His arguments for realignment, interleague play and scheduling are great ideas. I liked the concept of interleague play when it was adopted in 1997, but did not know that the same divisions were always going to play each other each year. Major league basball has agreed to follow one of his suggestions as it is following an unbalanced schedule this year (where teams within a division play more games against each other than against the rest of the league). So maybe they will look at the bigger picture someday.
I agree with his positions on mostly everything else, including allowing Pete Rose to be eligible to enter the Hall of Fame, the elimination of the designated hitter and a day World Series game (the latter will never happen, however, because of the money that will be lost from advertisers).
Costas has written a concise argument for baseball. I hope the powers that represent the owners and players read it before the end of the collective bargaining agreement at the end of this season!
Most Recent Customer Reviews
Well researched but with glaring holes and errors. I expect better from Costas but I'm not surprised since Costas has repeatedly taken his position and ignoring the counter... Read morePublished 19 months ago by Dean Van Damme
TL;DR: "Baseball is at record-high levels of attendance and TV viewership, here in 2001, and the popularity of the sport is booming like never before. Read morePublished 22 months ago by The Real
This is a good novel that makes a great case of what is wrong with baseball. Costas does a great job explaining the economic problems as well as the problems with changes to the... Read morePublished 23 months ago by Robert A. Raymond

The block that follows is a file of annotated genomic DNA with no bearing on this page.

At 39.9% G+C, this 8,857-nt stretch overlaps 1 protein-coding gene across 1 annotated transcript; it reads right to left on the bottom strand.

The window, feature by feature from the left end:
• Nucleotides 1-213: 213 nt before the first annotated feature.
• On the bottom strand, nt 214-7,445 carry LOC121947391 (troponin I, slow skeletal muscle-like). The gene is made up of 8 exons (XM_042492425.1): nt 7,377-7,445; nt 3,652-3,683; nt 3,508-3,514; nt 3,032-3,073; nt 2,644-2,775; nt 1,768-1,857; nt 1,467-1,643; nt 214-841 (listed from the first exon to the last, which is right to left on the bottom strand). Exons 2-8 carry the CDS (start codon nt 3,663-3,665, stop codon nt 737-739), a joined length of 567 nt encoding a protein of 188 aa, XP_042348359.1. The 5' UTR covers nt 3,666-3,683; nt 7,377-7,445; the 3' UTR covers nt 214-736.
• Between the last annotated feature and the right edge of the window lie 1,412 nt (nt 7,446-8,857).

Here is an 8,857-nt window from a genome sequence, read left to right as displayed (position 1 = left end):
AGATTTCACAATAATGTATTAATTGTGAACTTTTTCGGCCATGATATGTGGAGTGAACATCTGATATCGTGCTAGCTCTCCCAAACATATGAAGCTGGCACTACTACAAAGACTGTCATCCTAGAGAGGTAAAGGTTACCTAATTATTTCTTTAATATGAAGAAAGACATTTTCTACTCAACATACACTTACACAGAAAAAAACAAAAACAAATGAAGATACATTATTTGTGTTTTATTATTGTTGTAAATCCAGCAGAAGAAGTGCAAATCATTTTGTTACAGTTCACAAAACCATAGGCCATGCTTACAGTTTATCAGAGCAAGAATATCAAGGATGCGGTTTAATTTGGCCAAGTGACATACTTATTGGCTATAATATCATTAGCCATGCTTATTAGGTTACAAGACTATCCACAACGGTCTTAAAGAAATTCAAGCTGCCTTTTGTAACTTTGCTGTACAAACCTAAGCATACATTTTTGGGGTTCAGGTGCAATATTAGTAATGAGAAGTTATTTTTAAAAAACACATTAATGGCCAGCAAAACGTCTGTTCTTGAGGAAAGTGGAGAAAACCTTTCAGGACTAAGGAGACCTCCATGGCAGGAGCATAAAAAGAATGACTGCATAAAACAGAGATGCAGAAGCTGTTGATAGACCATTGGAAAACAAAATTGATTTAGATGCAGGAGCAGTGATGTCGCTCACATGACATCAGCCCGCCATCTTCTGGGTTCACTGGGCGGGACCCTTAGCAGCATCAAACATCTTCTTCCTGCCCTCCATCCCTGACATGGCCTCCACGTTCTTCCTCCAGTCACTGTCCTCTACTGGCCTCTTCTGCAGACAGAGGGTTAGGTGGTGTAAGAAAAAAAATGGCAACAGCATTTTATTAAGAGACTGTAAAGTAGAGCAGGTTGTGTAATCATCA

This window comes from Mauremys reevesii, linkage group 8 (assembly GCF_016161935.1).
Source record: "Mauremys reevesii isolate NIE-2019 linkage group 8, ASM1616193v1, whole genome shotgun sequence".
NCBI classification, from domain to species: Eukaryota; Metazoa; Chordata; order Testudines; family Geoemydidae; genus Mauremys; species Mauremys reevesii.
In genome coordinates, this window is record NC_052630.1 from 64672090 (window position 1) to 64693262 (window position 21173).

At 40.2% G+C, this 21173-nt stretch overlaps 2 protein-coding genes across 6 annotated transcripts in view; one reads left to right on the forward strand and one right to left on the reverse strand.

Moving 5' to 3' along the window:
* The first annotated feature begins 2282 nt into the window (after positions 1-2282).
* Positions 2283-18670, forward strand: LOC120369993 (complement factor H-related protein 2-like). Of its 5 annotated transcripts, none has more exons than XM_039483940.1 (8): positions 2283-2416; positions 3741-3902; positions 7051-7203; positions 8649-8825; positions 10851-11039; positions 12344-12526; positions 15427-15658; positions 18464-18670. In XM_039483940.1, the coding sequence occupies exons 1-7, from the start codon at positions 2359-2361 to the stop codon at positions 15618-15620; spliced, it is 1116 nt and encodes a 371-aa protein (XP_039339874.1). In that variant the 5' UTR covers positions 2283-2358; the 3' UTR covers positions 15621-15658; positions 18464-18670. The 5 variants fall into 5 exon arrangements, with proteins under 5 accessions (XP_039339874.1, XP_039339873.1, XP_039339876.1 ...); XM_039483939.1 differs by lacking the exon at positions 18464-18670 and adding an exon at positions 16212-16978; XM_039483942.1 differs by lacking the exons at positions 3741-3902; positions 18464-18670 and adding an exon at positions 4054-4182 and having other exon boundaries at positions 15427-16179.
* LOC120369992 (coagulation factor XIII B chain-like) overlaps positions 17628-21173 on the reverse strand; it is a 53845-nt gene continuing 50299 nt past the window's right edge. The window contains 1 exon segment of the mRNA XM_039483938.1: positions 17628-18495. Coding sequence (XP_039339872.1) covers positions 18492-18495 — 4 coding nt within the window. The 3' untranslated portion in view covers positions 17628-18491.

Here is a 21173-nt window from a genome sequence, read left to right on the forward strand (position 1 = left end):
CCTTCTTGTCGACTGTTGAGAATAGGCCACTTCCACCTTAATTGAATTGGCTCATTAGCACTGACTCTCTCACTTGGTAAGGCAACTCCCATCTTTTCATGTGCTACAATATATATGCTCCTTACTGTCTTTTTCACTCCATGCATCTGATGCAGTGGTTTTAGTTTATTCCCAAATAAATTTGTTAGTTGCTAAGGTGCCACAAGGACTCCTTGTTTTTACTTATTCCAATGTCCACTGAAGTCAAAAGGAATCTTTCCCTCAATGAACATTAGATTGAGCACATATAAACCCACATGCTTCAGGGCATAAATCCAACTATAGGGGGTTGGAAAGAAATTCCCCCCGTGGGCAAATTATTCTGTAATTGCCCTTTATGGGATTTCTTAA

Booring ego laced Costas at his worst. You want a book to boor you to sleep...this is it. Who cares about Costas's writing. He should stick to running his mouth at TV gamesPublished on November 20, 2013 by Britman
Bob Costas is one of America's best-known baseball, and for that matter, sports broadcasters. He has called numerous World Series, All Star, and League Championship games His... Read morePublished on June 29, 2010 by Mark Ahrens
This book gives some good suggestions on needed improvement in the MLB organization. During his speech at the Speaker Series he mentioned that a lot of the points that he brings... Read morePublished on June 29, 2007 by William S. Oetting
A well written, concise book about the problems in baseball today, Fair Ball is a book that is now old. Read morePublished on July 27, 2006 by Ignatious Valve
Kostas critiques baseball and proposes several common-sense changes. He attacks extended playoffs, and shows how the current revenue disparities make it difficult for many... Read morePublished on December 14, 2005 by K.A.Goldberg
This book is only really slightly dated as MLB baseball is slightly different now - A) the "luxury tax" system penalizes big money teams who go over a certain limit (and the system... Read morePublished on July 18, 2005 by Robert Burns